Georgia Workers’ Comp law can be complex and frustrating for injured workers. For many injured workers, it seems as though the workers’ comp insurance company is actively working to defeat your ability to get the medical care and compensation that you are entitled to.
- If you are injured on the job, you may receive medical, rehabilitation and income benefits. These
benefits are provided to help you return to work. Your dependents may also receive benefits if
you die as a result of a job-related injury. Our job is to help injured workers receive the maximum compensation benefits that they are entitled to under the Georgia Workers’ Compensation system. If you have a work-related injury, you are entitled to have the assistance of a lawyer that you choose to help you with your workers’ compensation claim.
2. Your employer is required to post a list of at least six doctors or the name of the certified
WC/MCO (Managed Care Organization) which provides medical care. You may choose a doctor from the list and make one change to another doctor on the list without the permission of your employer. However, in an emergency, you may get temporary medical care from any doctor until the emergency is over; then you must get treatment from a doctor on the posted list.
3. Your authorized doctor bills, hospital bills, rehabilitation in some cases, physical therapy,
prescriptions and necessary travel expenses will be paid if injury was caused by an accident on
4. An injured employee is entitled to weekly income benefits if they have more than seven days of lost time due to an injury. Your first check should be mailed to you within 21 days after the first day you missed work. If you are out more than 21 consecutive days due to your injury, you will be paid for the first week. You’ll typically receive disability benefits and payments from your employer’s workers’ compensation insurance carrier.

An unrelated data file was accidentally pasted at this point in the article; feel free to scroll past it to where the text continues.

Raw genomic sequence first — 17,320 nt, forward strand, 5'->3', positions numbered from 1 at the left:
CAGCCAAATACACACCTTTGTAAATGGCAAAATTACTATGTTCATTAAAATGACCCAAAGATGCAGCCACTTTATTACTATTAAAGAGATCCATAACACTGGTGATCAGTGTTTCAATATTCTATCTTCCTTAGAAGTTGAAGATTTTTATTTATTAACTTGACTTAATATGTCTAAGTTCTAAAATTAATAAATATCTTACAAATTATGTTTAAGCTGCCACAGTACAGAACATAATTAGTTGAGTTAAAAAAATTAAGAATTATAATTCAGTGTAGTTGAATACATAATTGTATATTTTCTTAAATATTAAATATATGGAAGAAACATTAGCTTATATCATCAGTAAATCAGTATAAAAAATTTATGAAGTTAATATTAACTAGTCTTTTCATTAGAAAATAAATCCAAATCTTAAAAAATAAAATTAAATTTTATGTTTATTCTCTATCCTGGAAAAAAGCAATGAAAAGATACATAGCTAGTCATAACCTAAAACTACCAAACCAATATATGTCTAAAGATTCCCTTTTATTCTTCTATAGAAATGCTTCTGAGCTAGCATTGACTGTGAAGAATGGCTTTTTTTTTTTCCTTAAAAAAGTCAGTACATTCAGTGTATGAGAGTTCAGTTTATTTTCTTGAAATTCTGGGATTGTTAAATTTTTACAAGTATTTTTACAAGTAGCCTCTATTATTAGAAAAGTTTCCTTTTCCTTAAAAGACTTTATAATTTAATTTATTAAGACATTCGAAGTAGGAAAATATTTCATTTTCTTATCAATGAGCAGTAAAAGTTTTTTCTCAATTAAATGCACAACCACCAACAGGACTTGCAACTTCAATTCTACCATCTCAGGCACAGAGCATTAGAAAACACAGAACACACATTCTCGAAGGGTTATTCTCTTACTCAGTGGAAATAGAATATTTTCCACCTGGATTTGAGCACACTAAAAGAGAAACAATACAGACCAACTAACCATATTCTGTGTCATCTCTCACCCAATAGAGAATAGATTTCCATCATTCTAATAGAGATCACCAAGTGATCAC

5. Accidents are classified as being either catastrophic or non-catastrophic. Catastrophic injuries are those involving amputations, severe paralysis, severe head injuries, severe burns, blindness, or of a nature and severity that prevents the employee from being able to perform his or her prior work and any work available in substantial numbers within the national economy. In catastrophic cases, you are entitled to receive two-thirds of your average weekly wage up to the maximum allowed under the law for a job-related injury for as long as you are unable to return to work – this is your lost wage claim. You are also entitled to receive medical and vocational rehabilitation benefits to help in recovering from your injury. If you have a permanent partial disability,
6. In all other cases (non-catastrophic), you are entitled to receive two-thirds of your average weekly wage, but not more than the maximum allowed under the law for a job-related injury. You will receive these weekly benefits as long as you are totally disabled, but no longer than 400 weeks.
If you are not working and it is determined that you have been capable of performing work with
restrictions for 52 consecutive weeks or 78 aggregate weeks, your weekly income benefits will be
reduced to two-thirds of your average weekly wage, but no more than the maximum allowed
under the law, not to exceed 350 weeks.